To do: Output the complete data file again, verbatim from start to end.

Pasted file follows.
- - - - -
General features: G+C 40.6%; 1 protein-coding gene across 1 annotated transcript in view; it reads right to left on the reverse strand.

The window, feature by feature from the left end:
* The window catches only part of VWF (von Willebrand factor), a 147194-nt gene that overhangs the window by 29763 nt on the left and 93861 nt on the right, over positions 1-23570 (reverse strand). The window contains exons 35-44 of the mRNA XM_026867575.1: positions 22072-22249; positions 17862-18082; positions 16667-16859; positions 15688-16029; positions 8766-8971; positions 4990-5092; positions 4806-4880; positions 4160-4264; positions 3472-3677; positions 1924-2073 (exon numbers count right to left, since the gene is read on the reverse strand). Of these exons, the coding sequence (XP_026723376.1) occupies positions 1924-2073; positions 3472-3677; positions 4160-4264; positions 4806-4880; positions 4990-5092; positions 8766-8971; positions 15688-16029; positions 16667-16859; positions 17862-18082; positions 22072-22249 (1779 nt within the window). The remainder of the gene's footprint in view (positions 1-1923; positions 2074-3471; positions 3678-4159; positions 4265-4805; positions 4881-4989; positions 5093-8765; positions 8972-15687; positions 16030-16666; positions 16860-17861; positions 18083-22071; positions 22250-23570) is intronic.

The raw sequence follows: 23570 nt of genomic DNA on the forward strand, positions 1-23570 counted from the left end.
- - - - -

General features: G+C 40.6%; 1 protein-coding gene across 1 annotated transcript in view; it reads right to left on the reverse strand.

The window, feature by feature from the left end:
* The window catches only part of VWF (von Willebrand factor), a 147194-nt gene that overhangs the window by 29763 nt on the left and 93861 nt on the right, over positions 1-23570 (reverse strand). The window contains exons 35-44 of the mRNA XM_026867575.1: positions 22072-22249; positions 17862-18082; positions 16667-16859; positions 15688-16029; positions 8766-8971; positions 4990-5092; positions 4806-4880; positions 4160-4264; positions 3472-3677; positions 1924-2073 (exon numbers count right to left, since the gene is read on the reverse strand). Of these exons, the coding sequence (XP_026723376.1) occupies positions 1924-2073; positions 3472-3677; positions 4160-4264; positions 4806-4880; positions 4990-5092; positions 8766-8971; positions 15688-16029; positions 16667-16859; positions 17862-18082; positions 22072-22249 (1779 nt within the window). The remainder of the gene's footprint in view (positions 1-1923; positions 2074-3471; positions 3678-4159; positions 4265-4805; positions 4881-4989; positions 5093-8765; positions 8972-15687; positions 16030-16666; positions 16860-17861; positions 18083-22071; positions 22250-23570) is intronic.

The raw sequence follows: 23570 nt of genomic DNA on the forward strand, positions 1-23570 counted from the left end.